BoltWire is a FREE content management system written in PHP.

Its innovative architecture combined with best-in-class forms processing gives surprizing power in the tiniest of footprints.

Our software is ideal for creating complex, interactive, web applications fast...


Documentation > Handbook > Forms

Creating interactive forms is easy in BoltWire. Below is a quick overview of how to create interactive forms in BoltWire. For specific information about one of the input types available in BoltWire, pleas select it from the list:

Here's a list of the available input types and how they look. You can also see how we recommend setting the default value:


To read one of our tutorials on an advanced topic related to forms, choose one of these:

Fieldsets & Legends

BoltWire also supports most HTML5 form inputs like color pickers, sliders, date choosers, etc. Use the text input type and set type=color, etc. Note these are not fully supported across all browsers, however.

Create Forms

One of the best way to learn how to create these forms is to study BoltWire's default action pages. Forms however are not limited to action pages--they can be put anywhere in your site by site editors and admins.

To create an interactive form, there are three main parts: an opening and closing form tag, form input fields, and form commands. Here's how you start and end the form:


In between these two form tags, you place your various form input fields, such as checkboxes, radio buttons, text input fields, and drop down menu's. Each will have the following basic format:

[type name="field" value="some value"]

Allowed types include: text, check, radio, password, hidden, image, select, option, box, file, button, submit, and reset. There is also a special image type which allows users to submit a form by clicking some graphic on the page.

Here is a sample form that might be created to setup an addressbook for example. (Without form commands however it will not do anything but display).

Name: [text name]
Phone: [text phone]
Email: [text email]

This creates three text boxes and a submit button. We probably also want to do some input filtering. BoltWire has a number of possible parameters. Consider the following:

Name: [text name required=true]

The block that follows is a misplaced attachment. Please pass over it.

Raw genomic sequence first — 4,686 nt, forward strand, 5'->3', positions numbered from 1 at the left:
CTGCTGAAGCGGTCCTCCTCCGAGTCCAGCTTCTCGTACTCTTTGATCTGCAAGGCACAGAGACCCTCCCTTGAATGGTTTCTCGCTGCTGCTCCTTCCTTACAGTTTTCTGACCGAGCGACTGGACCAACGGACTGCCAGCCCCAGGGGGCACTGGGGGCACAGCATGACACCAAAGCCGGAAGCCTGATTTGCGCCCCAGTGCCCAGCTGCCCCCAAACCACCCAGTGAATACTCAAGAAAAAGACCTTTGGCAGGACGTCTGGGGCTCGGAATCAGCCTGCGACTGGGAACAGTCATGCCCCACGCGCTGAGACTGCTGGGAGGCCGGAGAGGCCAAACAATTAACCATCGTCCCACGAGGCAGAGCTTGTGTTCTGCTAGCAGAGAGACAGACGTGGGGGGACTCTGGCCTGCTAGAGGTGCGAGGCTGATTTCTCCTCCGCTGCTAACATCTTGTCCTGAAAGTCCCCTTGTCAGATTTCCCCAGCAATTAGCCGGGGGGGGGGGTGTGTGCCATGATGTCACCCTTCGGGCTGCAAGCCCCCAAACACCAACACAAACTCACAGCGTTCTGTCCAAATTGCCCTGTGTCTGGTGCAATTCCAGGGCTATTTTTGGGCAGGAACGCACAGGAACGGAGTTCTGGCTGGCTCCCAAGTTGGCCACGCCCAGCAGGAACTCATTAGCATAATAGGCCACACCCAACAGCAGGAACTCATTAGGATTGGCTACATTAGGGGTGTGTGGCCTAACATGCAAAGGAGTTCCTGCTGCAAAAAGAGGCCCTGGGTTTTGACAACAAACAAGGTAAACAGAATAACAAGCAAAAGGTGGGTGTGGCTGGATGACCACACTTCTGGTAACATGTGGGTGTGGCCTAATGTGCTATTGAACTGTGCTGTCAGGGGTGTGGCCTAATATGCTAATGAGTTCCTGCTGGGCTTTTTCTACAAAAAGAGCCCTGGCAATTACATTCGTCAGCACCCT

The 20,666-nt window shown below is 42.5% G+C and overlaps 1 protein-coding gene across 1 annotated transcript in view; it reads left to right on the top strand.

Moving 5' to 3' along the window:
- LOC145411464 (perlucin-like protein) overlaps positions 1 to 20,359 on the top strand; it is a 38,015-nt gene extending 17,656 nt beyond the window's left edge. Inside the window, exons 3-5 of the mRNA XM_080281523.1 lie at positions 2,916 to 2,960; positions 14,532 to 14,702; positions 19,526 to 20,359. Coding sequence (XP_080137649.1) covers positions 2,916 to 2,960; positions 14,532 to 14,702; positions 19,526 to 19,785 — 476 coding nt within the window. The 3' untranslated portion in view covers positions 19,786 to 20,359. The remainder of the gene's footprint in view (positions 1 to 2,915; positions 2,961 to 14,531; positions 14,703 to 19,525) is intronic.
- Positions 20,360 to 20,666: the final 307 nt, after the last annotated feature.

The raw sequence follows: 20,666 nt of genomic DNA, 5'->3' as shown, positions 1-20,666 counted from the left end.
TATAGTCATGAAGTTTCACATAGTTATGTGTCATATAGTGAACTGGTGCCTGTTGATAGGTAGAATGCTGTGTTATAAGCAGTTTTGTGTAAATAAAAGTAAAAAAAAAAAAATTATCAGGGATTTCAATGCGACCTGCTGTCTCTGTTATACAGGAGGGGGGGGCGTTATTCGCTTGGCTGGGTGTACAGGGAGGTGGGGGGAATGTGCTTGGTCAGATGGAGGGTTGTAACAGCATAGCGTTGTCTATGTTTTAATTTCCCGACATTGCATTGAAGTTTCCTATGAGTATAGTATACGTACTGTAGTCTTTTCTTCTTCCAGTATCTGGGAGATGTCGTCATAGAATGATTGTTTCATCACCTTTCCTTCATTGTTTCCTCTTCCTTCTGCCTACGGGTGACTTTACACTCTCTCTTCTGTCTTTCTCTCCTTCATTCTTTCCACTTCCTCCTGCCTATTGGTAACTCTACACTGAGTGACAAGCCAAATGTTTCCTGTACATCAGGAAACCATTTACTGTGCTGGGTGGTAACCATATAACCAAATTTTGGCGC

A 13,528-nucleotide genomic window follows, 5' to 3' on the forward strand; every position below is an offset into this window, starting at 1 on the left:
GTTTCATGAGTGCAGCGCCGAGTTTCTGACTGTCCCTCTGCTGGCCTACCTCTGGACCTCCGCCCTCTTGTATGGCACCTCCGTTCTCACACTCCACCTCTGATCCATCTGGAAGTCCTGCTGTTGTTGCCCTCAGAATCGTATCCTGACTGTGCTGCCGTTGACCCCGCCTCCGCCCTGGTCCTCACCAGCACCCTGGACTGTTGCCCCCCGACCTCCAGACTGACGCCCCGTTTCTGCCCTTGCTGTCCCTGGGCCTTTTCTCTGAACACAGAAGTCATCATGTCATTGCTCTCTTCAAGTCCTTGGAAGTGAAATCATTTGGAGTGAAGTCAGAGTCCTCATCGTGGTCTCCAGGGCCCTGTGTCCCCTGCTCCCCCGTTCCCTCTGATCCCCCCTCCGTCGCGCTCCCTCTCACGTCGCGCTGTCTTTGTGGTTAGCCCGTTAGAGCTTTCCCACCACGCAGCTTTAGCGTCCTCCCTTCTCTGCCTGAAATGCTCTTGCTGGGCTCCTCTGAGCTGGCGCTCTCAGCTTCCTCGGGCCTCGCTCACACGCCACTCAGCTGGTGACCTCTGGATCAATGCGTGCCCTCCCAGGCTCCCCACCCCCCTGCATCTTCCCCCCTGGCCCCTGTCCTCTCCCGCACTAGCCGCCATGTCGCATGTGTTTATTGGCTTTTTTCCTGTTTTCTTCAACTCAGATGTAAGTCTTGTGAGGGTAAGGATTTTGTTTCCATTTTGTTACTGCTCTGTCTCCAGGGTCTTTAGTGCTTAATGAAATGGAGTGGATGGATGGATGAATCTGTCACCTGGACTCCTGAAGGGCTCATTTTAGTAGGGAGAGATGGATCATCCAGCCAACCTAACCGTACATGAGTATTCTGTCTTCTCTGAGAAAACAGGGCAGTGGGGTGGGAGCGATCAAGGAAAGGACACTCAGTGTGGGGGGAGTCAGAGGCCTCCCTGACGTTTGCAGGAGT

Phone: [text phone filter=math]
Email: [text email pattern="/^\S+@\S+$/"]

This means the form will not submit if the name field is left blank, if the phone field does not pass the prescribed filter, and the email field does not match the specified pattern. You also have full access to BoltWire's conditional engine (ie: if="inlist {+field} alpha,beta,gamma"). And you have three input parameters available to transform user input: case, trim, and fmt (for lists). For more information on input filtering, please see this tutorial?.

Note that the above form will not do much yet, because we have not added any commands. Commands are invisible to the viewer--but send instructions to the ZAP forms processor on what to do when the form is submitted. Let's add one to our form:

Name: [text name required=true]
Phone: [text phone filter=math]
Email: [text email pattern="/^\S+@\S+$/"]
[command savedata name,phone,email page=some.page]

When the form is submitted, BoltWire receives the user submitted information along with the command to save three data fields on some.page. It performs that action and then reloads the page. For a full discussion of all the commands available in BoltWire, and how they work, please see this tutorial.

Suppose now we want to use this form to also modify this data? To do that, we just retrieve our information back into the form. Let's add that to our form now, and maybe a message indicating the information has been saved. And to make it useful, let's store it on the users member page, so everyone can use it:

Name: [text name '{member.{id}:name}' required=true]
Phone: [text phone '{member.{id}:phone}' filter=math]
Email: [text email '{member.{id}:email}' pattern="/^\S+@\S+$/"]
[command savedata name,phone,email page=member.{id}]
[command msg "Contact information has been saved."]

Notice the savedata command now saves it to their member page (which also stores their login password). The second parameter in each input field pulls in the appropriate information from the member page (if available) and displays it as the default value. The msg command sends a msg back, and the messages tag displays it in the page. We now have a working form for saving, retrieving and modifying member contact information.

This is about all there is to forms. An opening and closing tag, input fields, and commands for form processing.

Miscellaneous Info